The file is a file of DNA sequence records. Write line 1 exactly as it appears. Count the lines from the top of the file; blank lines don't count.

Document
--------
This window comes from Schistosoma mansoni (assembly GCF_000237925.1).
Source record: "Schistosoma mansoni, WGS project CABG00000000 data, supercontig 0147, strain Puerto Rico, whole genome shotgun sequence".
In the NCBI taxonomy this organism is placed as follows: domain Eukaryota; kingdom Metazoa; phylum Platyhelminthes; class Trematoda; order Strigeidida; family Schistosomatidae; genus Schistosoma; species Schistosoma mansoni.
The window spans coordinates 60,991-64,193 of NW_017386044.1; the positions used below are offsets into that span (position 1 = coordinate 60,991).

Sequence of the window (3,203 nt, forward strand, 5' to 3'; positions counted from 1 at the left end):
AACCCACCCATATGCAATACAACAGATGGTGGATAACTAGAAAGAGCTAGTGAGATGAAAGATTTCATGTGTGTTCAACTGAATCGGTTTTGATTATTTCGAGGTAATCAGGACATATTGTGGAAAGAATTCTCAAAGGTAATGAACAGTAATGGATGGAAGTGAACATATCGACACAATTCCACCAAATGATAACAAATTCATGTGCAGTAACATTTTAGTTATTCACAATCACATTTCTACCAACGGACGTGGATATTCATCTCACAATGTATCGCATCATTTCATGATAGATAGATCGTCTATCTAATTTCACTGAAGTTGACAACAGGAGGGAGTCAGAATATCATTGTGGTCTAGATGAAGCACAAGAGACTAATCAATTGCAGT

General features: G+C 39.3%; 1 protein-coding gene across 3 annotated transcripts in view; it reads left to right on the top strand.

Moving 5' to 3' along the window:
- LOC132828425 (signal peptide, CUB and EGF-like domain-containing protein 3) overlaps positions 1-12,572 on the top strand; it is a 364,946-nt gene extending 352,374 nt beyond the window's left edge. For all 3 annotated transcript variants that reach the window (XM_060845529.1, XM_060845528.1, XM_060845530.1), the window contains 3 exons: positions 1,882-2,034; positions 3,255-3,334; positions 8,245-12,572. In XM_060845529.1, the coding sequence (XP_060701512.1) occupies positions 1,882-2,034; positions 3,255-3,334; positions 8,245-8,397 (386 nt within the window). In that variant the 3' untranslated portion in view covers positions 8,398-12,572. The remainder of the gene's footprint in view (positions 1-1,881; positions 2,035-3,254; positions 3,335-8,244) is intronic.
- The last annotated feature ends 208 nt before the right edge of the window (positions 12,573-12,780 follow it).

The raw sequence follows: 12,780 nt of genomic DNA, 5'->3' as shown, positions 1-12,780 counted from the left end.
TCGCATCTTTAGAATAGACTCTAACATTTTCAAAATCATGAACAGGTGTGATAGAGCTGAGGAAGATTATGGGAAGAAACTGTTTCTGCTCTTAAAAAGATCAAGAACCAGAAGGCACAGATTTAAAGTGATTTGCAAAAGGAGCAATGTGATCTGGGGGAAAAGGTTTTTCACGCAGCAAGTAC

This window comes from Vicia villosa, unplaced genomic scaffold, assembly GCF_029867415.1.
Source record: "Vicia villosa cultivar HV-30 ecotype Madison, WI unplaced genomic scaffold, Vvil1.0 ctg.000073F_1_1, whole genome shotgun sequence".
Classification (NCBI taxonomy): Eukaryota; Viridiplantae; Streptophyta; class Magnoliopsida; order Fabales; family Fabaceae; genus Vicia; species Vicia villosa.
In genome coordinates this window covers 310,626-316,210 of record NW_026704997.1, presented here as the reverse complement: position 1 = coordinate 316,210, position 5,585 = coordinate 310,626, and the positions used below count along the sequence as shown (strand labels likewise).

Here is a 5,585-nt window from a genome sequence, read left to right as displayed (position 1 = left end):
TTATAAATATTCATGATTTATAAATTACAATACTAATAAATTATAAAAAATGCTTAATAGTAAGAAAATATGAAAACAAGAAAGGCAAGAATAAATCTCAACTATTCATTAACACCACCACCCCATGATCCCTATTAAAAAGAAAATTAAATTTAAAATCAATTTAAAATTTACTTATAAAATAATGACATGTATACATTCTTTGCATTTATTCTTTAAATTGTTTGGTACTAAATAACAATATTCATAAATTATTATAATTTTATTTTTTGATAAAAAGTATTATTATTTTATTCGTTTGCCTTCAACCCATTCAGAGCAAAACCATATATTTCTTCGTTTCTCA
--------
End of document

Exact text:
This window comes from Schistosoma mansoni (assembly GCF_000237925.1).